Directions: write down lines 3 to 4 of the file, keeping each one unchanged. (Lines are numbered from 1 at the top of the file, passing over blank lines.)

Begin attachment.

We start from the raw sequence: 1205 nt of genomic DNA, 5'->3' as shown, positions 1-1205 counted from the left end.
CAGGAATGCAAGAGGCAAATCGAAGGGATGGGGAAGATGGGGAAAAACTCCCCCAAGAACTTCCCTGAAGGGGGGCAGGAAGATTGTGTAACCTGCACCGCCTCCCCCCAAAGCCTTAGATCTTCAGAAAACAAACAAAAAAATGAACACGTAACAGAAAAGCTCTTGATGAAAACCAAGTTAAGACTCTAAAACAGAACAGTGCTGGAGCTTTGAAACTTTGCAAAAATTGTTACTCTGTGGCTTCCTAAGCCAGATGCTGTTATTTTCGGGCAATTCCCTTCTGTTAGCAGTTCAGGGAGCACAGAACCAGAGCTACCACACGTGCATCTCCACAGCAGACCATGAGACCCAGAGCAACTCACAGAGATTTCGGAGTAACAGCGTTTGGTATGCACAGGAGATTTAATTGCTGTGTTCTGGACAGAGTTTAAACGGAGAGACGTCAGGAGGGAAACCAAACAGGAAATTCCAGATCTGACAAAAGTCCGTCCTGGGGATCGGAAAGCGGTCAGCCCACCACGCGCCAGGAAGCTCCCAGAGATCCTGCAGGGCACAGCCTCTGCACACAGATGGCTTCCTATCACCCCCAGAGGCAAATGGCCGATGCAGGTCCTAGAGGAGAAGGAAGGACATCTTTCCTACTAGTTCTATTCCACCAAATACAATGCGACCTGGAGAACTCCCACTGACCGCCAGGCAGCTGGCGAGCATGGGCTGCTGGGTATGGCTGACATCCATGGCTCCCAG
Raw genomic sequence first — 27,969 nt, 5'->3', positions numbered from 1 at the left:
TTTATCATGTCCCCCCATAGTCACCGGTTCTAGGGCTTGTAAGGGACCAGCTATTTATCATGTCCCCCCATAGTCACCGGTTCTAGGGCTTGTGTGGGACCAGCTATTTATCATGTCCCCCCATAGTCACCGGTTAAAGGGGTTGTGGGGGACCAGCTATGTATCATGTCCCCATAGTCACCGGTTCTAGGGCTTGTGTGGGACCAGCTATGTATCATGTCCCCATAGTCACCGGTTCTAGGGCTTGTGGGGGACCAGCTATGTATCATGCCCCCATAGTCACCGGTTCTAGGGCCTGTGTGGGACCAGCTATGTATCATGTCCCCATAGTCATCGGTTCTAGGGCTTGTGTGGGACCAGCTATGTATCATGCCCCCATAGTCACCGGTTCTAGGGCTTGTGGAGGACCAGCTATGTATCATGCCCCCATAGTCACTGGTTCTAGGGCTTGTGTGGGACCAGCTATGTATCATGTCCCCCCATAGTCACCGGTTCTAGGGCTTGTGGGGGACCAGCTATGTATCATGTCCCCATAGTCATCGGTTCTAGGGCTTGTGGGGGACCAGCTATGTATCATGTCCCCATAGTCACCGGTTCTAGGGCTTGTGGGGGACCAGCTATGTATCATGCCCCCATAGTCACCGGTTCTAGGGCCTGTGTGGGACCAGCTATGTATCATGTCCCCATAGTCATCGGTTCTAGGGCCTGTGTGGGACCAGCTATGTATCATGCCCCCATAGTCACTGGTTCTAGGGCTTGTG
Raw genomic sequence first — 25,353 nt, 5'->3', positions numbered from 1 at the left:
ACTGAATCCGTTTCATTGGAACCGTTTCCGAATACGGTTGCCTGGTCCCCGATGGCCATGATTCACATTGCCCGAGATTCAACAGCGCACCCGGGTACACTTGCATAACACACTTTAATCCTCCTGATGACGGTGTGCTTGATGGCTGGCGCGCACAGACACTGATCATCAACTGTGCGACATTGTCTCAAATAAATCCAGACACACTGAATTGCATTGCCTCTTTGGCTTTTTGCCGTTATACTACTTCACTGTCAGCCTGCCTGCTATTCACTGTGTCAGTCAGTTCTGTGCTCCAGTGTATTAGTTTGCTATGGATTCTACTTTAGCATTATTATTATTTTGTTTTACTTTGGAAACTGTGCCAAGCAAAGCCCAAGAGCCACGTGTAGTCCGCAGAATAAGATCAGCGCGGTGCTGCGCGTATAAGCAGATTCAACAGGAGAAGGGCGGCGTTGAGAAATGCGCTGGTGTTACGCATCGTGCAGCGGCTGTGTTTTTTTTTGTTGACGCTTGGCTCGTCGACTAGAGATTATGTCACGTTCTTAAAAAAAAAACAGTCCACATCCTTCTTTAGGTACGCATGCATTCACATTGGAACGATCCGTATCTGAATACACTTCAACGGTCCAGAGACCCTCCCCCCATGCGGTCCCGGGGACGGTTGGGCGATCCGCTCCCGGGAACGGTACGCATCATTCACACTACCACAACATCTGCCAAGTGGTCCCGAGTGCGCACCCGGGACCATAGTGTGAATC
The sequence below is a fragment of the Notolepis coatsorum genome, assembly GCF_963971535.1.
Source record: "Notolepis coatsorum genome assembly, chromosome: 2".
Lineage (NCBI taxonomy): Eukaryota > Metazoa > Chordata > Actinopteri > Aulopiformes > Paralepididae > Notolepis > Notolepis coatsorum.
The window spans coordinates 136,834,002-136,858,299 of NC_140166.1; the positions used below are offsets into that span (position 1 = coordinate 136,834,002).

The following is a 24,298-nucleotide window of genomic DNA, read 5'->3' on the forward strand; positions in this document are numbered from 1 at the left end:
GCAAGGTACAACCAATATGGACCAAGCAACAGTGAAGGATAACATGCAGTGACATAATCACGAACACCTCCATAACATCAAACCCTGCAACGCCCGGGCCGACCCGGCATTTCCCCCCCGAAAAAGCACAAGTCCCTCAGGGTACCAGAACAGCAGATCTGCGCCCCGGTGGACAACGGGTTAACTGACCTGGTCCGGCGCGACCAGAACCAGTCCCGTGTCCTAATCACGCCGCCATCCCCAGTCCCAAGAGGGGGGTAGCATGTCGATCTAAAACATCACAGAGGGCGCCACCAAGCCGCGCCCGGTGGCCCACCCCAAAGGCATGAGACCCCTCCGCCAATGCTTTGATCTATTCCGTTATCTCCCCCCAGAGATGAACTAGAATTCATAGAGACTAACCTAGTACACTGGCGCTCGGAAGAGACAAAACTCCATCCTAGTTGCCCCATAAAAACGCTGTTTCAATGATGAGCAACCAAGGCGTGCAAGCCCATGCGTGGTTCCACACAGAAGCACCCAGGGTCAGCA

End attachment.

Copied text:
Raw genomic sequence first — 27,969 nt, 5'->3', positions numbered from 1 at the left:
TTTATCATGTCCCCCCATAGTCACCGGTTCTAGGGCTTGTAAGGGACCAGCTATTTATCATGTCCCCCCATAGTCACCGGTTCTAGGGCTTGTGTGGGACCAGCTATTTATCATGTCCCCCCATAGTCACCGGTTAAAGGGGTTGTGGGGGACCAGCTATGTATCATGTCCCCATAGTCACCGGTTCTAGGGCTTGTGTGGGACCAGCTATGTATCATGTCCCCATAGTCACCGGTTCTAGGGCTTGTGGGGGACCAGCTATGTATCATGCCCCCATAGTCACCGGTTCTAGGGCCTGTGTGGGACCAGCTATGTATCATGTCCCCATAGTCATCGGTTCTAGGGCTTGTGTGGGACCAGCTATGTATCATGCCCCCATAGTCACCGGTTCTAGGGCTTGTGGAGGACCAGCTATGTATCATGCCCCCATAGTCACTGGTTCTAGGGCTTGTGTGGGACCAGCTATGTATCATGTCCCCCCATAGTCACCGGTTCTAGGGCTTGTGGGGGACCAGCTATGTATCATGTCCCCATAGTCATCGGTTCTAGGGCTTGTGGGGGACCAGCTATGTATCATGTCCCCATAGTCACCGGTTCTAGGGCTTGTGGGGGACCAGCTATGTATCATGCCCCCATAGTCACCGGTTCTAGGGCCTGTGTGGGACCAGCTATGTATCATGTCCCCATAGTCATCGGTTCTAGGGCCTGTGTGGGACCAGCTATGTATCATGCCCCCATAGTCACTGGTTCTAGGGCTTGTG